You're getting off easy with the emery paper. Seriously

But at the end the men proved that they didn't *have* to undergo the emery paper procedure and received a patient-friendly procedure thanks to their rebellion against the med establishment.

I don't see why women couldn't do the same instead of submitting to the most humiliating procedure to have their vagina's swabbed. The truth is that there are already non-invasive tests invented that are actually more accurate than the tradionally obtained pap smear, like the csa blood test for instance.

But why oh why are women still not been given these women-friendly tests?

And why don't they just ask for it?

Even the men who didn't know that there was a more acceptable procedure to obtain the same thing, refused the original procedure and got something better anyway.

Yazzy: I see that most of the times when gardasil is discussed, it generally leads to a 'it must be good, because the Christians are against it'- reasoning.

I've never seen any such reasoning on any of the blogs/threads on which I have seen the HPV vaccine discussed. On all the blogs/threads on which I have seen the HPV vaccine discussed, it generally leads to "It would be a good idea, because getting cervical cancer is bad" reasoning. (Mockery of Christians who think that the threat of cervical cancer is a neato-keeno way of preventing girls from wanting to have sex usually does occur in the discussion, though.)

I do not believe that the govenment should make it mandatory. WE DON't KNOW THE REAL SIDE EFFECTS. Just like we are not told alot of things. I do not think we should encourage teens to have sex they should obstain . If you have sex too early with too many partners your emotions become screwed up. It is not a good thing. TEACH ABSTINECE.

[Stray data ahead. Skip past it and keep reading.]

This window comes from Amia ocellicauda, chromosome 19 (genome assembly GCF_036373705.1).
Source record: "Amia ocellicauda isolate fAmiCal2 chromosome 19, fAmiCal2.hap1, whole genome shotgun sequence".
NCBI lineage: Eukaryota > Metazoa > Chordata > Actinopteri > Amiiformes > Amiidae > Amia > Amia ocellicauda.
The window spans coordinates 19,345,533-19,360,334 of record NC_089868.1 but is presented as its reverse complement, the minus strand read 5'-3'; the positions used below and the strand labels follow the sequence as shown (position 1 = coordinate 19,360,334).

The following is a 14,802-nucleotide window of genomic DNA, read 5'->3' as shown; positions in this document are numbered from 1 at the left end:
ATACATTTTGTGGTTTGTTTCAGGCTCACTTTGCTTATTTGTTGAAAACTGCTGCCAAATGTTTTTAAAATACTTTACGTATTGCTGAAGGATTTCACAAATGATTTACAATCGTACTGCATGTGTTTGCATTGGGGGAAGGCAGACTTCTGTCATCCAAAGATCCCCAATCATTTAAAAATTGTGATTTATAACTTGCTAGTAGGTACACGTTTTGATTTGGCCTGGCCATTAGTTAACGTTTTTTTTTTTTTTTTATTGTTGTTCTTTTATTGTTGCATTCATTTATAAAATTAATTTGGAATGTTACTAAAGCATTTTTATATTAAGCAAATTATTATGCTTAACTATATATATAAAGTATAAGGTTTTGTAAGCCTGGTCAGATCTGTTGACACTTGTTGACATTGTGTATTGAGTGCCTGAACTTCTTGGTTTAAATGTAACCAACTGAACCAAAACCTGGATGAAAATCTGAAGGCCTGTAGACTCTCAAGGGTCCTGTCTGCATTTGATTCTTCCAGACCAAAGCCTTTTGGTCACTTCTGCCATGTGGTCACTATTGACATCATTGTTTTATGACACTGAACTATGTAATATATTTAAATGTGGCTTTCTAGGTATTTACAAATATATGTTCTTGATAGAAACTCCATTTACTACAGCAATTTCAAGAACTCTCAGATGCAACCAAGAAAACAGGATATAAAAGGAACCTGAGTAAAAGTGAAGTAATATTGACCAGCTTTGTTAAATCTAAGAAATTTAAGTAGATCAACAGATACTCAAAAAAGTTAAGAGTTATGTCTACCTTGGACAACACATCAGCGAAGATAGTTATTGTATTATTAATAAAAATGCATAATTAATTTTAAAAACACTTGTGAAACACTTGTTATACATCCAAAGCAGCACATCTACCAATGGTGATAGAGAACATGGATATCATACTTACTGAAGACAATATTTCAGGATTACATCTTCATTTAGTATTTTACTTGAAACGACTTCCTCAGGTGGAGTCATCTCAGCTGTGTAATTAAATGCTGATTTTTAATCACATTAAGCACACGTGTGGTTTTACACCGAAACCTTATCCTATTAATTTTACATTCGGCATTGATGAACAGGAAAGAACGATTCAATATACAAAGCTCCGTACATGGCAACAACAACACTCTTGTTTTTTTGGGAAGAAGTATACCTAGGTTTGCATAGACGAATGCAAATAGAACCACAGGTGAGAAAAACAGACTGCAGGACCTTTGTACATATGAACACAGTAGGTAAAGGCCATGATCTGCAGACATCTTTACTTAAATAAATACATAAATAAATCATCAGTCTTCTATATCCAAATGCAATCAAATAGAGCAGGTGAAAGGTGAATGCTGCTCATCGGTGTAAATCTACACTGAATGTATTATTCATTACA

bobbie: I do not think we should encourage teens to have sex they should obstain .

I don't think we should encourage teens to obstain. Not unless we're also encouraging teens to do their own damn laundry whenever they leave obstains on the sheets.

I am 45 and I have HPV (my cells were not of the 2 deadly strains, thank God). Our 14-yr-old will NOT have the vaccine. Instead, she has been told what she may very well face should she decide to engage in sex. For some reason, we tell kids not to drink (we do not provide them with beer stiens or fake ID's) and we tell them not to use drugs (we don't give them rolling papers or find dealers for them), yet we toss up our hands w/ regard to sex and decide that we can't do anything except give our precious girls a way to have sex supposedly safely! What the heck is wrong with our society?! Sex is NOT good either emotionally or physically for teen girls. Why aren't we trying to use other teens to push an anti-sex message and show how dangerous & non-glamourous sex is for teens? Instead, we give up and give in to a culture that is physically and emotionally dangerous to our teen girls. When our daughter is 18, she may make the choice to have the vaccine. Should she engage in premarital sex before then, she has heard ALL about the risks (and about how guys will use her and talk about her, as they WILL). I am not embarrased to say that we follow God's teachings on sex. We answer to God, not to what is secularly popular at the time. If my husband and I could go back in life and NOT have sex (with others), we surely would. It is up to US to make sure our daughter knows the dangers of sex, but not prepare her for teen sex.